I’ve got to learn the names of the things that make these beautiful machines run.  This is an HDR image.

The firebox and surrounding area of the Glenbrook, processed as an HDR image.

As you can see, I worked on my HDR skills.  I also tried a new technique that I’ve been exploring – focus stacking.  In focus stacking, images are made at different focal planes and then blended together to achieve deep focus in subjects.  The Museum was probably not the best place to work this technique as many of the subjects have curved surfaces, making focus stacking a challenge.  I did it, however, and learned lots about the technique and its challenges.

One of the drive wheels on an engine. I focused on the face of the bolt (at left center), the washer, the face of the drive shaft, the bolt heads on top of the drive shaft, the wheel spokes, and the machinery behind the wheel. The light was at the top of the drive shaft, so everything below was in shadow. I liked the composition.

Inside the cab of one of the engines, a focus stacked image (8 focal planes).

Same image as above, rendered in monochrome.

I was intrigued by this control lever, and made a focus stack using 8 focal planes along the length of the lever. This wouldn’t be possible in a single image, even at a small aperture maximizing depth of field.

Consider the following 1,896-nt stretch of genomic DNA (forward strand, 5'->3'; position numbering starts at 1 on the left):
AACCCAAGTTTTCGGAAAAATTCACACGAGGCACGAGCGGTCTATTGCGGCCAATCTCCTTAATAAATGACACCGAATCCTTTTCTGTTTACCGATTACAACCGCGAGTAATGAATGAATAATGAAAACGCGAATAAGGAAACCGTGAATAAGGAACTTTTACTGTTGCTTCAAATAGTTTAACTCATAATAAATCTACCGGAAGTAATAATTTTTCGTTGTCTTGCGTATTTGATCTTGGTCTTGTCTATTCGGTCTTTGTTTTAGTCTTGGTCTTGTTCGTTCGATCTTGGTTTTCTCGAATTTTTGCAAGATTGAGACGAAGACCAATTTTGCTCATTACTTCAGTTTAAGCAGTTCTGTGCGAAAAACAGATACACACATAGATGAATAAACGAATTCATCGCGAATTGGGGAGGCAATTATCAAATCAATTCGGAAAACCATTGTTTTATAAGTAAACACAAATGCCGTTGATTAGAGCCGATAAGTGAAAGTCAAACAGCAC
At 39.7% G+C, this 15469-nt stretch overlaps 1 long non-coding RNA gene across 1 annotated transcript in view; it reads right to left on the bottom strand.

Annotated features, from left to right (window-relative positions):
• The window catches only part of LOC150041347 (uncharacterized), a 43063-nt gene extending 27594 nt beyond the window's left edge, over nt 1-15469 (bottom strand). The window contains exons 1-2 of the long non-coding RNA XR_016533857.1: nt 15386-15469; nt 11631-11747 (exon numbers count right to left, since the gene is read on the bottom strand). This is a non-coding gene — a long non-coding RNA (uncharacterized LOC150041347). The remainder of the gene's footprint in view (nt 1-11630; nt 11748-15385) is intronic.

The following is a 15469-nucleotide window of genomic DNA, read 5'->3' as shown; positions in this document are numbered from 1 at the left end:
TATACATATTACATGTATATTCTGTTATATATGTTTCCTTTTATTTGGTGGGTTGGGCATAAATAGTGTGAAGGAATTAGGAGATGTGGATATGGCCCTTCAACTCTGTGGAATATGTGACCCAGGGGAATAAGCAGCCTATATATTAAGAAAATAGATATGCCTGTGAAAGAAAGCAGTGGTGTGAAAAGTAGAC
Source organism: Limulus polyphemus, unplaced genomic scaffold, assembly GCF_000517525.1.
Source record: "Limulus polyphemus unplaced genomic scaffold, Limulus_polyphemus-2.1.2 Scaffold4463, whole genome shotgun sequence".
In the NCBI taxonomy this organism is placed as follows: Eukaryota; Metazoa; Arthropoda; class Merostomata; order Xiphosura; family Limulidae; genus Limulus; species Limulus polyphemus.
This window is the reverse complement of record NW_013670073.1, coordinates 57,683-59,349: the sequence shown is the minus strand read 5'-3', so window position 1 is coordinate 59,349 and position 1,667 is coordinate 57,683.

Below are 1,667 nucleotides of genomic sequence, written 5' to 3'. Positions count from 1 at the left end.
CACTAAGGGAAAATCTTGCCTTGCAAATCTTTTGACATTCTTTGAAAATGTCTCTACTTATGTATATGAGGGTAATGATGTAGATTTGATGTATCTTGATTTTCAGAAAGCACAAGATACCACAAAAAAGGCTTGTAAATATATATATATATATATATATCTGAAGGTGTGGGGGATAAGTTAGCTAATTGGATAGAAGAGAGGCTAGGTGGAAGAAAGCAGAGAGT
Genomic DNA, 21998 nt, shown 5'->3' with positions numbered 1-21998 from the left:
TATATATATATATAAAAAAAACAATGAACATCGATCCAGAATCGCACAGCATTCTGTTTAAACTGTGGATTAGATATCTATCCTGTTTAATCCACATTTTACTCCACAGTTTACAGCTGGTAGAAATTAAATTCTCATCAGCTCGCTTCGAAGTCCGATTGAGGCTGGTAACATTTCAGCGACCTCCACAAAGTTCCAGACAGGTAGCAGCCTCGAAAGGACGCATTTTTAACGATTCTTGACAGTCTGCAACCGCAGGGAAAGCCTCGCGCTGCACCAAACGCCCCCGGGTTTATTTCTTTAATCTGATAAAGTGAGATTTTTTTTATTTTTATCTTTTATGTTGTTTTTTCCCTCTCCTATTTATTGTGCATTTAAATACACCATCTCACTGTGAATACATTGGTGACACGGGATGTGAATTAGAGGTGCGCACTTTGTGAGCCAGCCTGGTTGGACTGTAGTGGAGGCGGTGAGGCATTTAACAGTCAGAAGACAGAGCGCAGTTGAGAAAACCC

The spherical object on the right presented the greatest focus stack challenge, as the gauges were all on the same focal plane.

This is the entire apparatus, 7 focal planes. I worked the image to bring out the patina of the brass as well as the deep focus.

This is a shot from inside the passenger car. I loved how the old glass caused the somewhat rippled appearance of the Inyo cab, against the straight and in focus wood paneling. This was made from two exposures and focal planes, one for the interior and one for the Inyo.

This is the ceiling of the passenger car. The artwork is amazing and the lamps are just gorgeous. I used 8 focal planes to make the image in focus from the front lamp to the wooden header behind the far lamp. As I refine my focus stacking technique, I will use more focal planes for better quality images.

I love focus stacking, and am happy to add it to my photography toolbox.  Just like everything else in my toolbox, its best use is a work in progress.  I hope you enjoyed my revelation and my trip to the Railroad Museum.  A big thanks to the staff for allowing me to visit.

Enjoy – PHOTOROGR

Advertisements

Sharpening continued…and other fun stuff!